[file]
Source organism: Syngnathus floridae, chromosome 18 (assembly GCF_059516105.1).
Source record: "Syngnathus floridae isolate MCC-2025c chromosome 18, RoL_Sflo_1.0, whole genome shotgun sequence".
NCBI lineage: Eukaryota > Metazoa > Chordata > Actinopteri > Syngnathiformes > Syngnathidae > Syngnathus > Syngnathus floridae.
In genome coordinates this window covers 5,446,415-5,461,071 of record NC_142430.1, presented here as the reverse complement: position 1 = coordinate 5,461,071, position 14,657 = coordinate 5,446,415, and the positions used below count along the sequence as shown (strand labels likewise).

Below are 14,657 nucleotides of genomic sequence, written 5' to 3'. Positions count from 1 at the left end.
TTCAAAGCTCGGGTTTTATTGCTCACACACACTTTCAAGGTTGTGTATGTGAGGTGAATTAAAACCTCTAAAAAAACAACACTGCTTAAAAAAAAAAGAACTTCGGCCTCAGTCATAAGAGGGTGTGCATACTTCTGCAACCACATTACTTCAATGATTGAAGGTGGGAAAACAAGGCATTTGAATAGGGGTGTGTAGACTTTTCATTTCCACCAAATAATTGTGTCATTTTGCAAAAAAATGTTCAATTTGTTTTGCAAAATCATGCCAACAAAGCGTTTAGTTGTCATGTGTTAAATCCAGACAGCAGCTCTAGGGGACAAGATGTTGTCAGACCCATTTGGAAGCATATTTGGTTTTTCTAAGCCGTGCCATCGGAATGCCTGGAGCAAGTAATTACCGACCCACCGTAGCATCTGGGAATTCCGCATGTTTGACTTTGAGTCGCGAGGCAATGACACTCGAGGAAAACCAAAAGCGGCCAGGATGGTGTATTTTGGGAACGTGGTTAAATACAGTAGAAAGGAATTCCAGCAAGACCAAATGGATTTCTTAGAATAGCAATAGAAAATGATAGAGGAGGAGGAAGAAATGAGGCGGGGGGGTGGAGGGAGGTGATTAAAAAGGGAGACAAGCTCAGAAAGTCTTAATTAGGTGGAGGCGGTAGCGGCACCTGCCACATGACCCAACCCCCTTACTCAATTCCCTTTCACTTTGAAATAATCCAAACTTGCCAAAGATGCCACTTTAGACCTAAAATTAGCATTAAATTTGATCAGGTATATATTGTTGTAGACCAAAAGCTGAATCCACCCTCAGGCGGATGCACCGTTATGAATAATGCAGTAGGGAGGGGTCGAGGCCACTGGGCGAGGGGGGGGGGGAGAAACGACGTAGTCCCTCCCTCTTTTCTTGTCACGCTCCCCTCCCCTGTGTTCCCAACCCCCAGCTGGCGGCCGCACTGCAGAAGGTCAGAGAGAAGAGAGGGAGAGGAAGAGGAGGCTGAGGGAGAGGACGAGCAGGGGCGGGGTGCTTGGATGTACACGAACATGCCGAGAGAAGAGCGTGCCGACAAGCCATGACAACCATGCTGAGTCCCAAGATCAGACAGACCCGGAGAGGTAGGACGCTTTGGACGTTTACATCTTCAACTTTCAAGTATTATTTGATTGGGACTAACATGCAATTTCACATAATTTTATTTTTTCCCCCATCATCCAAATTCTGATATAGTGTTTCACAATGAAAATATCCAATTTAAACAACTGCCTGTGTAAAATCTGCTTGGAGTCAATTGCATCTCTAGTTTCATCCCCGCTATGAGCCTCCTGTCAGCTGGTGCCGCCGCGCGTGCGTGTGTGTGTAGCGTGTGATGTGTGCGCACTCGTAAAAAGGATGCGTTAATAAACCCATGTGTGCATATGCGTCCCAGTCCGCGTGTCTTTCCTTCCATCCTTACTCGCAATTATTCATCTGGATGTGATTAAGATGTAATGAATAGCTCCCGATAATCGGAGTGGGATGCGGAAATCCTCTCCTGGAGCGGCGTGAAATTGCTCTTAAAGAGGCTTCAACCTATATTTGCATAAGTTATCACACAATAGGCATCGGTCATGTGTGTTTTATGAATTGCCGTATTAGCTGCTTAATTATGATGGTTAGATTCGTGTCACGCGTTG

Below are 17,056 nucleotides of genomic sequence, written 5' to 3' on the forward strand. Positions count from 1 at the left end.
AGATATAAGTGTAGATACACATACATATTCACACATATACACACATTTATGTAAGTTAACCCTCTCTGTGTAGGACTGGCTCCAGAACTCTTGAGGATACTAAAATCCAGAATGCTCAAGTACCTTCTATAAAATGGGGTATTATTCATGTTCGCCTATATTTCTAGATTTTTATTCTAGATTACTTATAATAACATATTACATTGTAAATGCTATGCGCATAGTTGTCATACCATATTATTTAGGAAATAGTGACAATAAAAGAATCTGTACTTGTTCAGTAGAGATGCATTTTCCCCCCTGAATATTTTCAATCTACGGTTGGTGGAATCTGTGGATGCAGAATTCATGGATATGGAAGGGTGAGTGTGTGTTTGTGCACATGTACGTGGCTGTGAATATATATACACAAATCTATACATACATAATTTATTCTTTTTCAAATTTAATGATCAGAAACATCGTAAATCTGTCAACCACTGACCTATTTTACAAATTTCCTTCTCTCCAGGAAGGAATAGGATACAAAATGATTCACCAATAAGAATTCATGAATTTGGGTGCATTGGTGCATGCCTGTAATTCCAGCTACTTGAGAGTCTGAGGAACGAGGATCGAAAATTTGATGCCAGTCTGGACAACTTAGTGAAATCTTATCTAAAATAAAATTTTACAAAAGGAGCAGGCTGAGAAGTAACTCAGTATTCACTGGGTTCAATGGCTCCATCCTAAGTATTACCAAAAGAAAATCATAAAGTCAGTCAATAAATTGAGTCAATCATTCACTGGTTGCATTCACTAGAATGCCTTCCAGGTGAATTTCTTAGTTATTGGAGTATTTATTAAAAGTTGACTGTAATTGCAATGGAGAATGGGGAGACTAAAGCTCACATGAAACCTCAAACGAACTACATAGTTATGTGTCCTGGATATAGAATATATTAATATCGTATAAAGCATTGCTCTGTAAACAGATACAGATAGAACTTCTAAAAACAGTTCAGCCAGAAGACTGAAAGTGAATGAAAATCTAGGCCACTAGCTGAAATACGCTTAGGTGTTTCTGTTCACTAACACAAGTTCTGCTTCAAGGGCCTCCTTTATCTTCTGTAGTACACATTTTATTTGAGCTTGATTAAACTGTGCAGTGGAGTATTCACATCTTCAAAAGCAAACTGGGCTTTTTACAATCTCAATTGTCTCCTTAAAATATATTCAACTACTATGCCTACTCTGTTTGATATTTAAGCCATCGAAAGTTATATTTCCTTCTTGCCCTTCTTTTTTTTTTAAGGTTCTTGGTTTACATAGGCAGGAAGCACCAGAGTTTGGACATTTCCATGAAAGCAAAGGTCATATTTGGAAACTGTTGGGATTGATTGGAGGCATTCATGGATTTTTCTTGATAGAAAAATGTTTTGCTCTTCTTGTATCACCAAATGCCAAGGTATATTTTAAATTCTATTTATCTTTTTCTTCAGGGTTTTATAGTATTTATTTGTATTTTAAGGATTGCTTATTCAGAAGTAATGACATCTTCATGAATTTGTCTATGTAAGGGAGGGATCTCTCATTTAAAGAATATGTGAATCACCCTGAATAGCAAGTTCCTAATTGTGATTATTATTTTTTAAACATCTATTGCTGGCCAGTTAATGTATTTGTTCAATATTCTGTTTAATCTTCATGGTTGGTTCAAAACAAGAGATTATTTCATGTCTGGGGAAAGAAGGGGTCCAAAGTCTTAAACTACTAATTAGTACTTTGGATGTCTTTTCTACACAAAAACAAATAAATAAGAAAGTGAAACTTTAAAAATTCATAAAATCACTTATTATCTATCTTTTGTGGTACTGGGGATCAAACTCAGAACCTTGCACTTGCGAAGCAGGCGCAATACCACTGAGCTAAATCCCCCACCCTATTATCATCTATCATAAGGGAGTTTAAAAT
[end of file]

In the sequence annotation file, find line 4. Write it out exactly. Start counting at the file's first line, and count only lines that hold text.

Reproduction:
In genome coordinates this window covers 5,446,415-5,461,071 of record NC_142430.1, presented here as the reverse complement: position 1 = coordinate 5,461,071, position 14,657 = coordinate 5,446,415, and the positions used below count along the sequence as shown (strand labels likewise).